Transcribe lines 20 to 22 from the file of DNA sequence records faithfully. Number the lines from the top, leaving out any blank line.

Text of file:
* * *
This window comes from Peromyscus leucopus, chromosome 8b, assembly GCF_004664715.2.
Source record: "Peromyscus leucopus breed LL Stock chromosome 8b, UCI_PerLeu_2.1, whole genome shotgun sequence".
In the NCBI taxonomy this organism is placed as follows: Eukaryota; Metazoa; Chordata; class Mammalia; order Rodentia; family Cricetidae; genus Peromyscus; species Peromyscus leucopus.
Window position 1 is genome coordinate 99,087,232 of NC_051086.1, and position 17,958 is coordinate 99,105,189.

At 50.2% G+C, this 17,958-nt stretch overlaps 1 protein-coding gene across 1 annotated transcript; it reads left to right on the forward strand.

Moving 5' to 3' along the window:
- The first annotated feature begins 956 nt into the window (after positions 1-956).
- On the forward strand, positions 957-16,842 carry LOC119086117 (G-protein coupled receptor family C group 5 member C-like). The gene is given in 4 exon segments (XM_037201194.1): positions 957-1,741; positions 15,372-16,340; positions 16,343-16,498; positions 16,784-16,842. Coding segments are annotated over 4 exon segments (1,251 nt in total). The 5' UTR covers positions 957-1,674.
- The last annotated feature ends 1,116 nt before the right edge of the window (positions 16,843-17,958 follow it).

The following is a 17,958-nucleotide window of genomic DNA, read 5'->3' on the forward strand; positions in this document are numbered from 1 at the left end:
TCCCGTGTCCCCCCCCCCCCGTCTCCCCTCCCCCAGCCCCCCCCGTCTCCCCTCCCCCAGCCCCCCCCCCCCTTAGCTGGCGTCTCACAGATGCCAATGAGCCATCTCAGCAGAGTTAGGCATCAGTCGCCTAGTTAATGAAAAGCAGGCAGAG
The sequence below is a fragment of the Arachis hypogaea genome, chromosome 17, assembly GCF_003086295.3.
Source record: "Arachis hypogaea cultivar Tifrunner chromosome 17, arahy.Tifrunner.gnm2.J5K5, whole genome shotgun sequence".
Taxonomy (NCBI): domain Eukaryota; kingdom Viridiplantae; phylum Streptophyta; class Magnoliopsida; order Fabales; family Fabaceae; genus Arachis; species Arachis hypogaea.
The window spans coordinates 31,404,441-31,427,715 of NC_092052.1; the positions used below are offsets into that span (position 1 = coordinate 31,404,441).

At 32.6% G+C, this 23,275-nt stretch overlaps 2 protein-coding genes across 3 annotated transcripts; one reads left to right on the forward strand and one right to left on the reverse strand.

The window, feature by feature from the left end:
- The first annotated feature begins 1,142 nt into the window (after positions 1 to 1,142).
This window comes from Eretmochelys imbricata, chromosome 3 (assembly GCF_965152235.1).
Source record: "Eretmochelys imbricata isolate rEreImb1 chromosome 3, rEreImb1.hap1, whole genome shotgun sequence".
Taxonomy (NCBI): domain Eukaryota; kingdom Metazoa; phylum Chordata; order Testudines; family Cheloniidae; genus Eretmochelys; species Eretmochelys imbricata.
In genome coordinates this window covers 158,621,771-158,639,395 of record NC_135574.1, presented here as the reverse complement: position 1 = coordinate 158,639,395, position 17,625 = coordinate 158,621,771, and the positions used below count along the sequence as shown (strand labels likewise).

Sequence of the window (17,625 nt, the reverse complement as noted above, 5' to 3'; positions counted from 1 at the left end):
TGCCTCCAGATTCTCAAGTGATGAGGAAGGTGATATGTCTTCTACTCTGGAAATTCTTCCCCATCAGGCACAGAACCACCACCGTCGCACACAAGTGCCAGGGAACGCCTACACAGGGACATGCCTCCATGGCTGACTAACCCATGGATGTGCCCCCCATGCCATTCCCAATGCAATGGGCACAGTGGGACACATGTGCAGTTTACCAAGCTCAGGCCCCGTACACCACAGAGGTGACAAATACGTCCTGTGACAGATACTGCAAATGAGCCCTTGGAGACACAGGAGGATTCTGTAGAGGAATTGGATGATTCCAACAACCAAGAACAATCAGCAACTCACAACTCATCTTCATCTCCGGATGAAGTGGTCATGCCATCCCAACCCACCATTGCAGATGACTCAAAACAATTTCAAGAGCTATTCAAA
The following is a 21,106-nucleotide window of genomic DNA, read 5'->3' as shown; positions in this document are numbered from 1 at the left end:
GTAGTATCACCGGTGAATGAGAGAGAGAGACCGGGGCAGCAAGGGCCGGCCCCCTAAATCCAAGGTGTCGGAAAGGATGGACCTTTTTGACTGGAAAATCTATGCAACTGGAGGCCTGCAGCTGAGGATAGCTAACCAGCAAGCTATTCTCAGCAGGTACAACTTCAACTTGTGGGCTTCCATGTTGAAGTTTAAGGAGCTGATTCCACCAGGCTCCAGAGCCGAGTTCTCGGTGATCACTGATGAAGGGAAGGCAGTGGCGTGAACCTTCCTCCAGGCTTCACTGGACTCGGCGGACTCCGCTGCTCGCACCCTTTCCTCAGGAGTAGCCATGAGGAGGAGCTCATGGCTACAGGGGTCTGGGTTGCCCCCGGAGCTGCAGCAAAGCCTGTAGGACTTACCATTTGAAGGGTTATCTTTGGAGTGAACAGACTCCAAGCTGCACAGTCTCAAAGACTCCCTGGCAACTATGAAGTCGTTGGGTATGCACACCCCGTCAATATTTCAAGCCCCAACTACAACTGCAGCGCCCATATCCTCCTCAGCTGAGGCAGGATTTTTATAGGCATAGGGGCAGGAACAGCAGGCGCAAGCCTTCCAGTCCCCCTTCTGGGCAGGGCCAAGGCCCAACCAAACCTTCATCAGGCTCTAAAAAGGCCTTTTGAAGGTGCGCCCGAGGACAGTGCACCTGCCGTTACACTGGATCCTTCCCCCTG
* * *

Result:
Source record: "Eretmochelys imbricata isolate rEreImb1 chromosome 3, rEreImb1.hap1, whole genome shotgun sequence".
Taxonomy (NCBI): domain Eukaryota; kingdom Metazoa; phylum Chordata; order Testudines; family Cheloniidae; genus Eretmochelys; species Eretmochelys imbricata.
In genome coordinates this window covers 158,621,771-158,639,395 of record NC_135574.1, presented here as the reverse complement: position 1 = coordinate 158,639,395, position 17,625 = coordinate 158,621,771, and the positions used below count along the sequence as shown (strand labels likewise).